Ushabti, shabti or shawabti: these two little chaps answer to a variety of names. But whatever you choose to call them, they were destined for a life of hard labour.
Little figurines like this – they’re around 4-in and 6-in high – were placed in the tombs of wealthy Ancient Egyptians, and acted as substitutes for the deceased, should he or she ever be called upon to do manual labor in the afterlife. They were used from the Middle Kingdom (around 1900 BC) until the end of the Ptolemaic Period nearly 2000 years later.
One ancient text has a scribe called Nebseni, a draughtsman in the Temple of Ptah, commanding: “Oh you shabti figure of the scribe Nebseni, son of the scribe Thena, and of the lady of the house Muthrestha, if I be called, or if I be judged to do any work whatever of the labours which are to be done in the underworld – behold, for your opposition will there be set aside – by a man in his turn, let the judgment fall upon you instead of upon me always, in the matter of sowing the fields, of filling the water-courses with water, and of bringing the sands of the east to the west.”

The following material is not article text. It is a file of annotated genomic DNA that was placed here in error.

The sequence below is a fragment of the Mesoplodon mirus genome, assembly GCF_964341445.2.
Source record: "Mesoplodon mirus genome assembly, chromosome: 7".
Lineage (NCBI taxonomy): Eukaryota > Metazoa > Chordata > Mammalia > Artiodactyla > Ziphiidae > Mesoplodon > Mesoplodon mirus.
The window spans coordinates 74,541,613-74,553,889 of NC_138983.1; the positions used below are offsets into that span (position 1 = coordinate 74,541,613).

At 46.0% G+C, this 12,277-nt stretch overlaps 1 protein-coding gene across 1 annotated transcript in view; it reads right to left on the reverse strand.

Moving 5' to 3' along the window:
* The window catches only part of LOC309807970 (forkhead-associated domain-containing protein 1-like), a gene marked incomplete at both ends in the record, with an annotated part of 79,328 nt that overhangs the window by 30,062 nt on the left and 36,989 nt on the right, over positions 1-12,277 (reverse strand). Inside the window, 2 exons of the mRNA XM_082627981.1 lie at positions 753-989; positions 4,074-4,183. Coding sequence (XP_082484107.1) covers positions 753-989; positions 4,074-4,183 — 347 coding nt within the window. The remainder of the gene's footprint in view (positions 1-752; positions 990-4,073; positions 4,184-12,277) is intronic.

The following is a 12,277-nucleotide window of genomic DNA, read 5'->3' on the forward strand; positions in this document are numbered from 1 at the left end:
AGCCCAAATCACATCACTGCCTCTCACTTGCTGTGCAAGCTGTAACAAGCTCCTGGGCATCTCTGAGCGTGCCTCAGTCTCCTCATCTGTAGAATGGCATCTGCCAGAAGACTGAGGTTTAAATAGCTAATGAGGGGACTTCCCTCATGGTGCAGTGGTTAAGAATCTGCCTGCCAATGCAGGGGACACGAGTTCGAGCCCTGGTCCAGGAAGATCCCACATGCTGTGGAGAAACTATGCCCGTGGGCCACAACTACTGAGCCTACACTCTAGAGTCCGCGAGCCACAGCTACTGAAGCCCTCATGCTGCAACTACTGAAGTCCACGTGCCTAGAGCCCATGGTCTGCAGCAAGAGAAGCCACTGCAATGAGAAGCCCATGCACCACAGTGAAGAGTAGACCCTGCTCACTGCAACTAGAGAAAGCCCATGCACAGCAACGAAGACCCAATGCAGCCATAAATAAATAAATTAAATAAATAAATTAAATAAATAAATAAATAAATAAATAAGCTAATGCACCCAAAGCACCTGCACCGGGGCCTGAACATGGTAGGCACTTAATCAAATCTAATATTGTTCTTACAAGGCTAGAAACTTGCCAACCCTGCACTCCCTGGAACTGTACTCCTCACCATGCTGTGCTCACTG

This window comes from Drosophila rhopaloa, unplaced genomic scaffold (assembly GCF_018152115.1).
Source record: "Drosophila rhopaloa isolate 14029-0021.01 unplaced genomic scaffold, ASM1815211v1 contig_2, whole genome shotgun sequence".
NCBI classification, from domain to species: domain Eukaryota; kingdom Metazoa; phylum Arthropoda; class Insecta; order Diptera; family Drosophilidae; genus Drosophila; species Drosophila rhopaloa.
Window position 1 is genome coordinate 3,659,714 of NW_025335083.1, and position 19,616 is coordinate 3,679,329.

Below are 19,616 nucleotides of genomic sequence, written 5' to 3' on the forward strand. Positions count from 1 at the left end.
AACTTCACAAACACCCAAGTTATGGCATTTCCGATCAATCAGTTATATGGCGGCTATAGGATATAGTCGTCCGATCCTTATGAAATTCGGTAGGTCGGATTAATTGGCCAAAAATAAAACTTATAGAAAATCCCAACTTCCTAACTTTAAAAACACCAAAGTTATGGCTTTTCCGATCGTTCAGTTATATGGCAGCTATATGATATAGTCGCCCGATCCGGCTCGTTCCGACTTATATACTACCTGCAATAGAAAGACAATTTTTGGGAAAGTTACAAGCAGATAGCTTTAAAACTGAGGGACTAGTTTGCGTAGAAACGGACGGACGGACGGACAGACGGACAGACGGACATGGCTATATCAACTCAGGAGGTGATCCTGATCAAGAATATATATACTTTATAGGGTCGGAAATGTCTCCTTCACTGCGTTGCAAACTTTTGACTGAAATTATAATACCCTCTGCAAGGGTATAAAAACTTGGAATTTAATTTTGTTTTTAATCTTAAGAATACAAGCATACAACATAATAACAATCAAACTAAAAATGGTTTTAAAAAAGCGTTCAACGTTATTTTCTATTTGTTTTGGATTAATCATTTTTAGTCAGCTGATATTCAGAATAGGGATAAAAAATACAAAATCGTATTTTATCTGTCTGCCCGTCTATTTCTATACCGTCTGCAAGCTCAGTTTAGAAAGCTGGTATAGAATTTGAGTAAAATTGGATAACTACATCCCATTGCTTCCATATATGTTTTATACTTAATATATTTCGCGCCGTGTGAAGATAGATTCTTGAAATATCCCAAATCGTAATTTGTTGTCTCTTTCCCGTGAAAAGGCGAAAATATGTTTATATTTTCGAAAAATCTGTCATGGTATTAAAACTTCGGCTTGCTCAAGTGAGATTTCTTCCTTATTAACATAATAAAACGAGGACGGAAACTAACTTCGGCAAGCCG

The shabti figure replies: “I am here and will come wherever you bid me.”
Most ushabtis were small, and produced in large quantities – a single tomb might contain hundreds or even thousands, covering the floor around the sarcophagus.
Because they were common through such a long period of Egyptian history, and produced in such huge numbers, many survive, and they’re a common sight in many museums’ Egyptology displays.
The two pictured are part of a collection of antiquities called the Linton collection, donated to the Borough of Scarborough in the 50s. The smaller figure is glazed with a turquoise colour very much associated with Egyptian artefacts and known as Egyptian faience. The Egyptians called it as ‘tjehnet’ or ‘khshdj’, the same word used for lapis lazuli. Both words roughly translate as ‘shining’, ‘gleaming’ or ‘dazzling’. Faience was thought to glisten with a light symbolic of life, rebirth and immortality.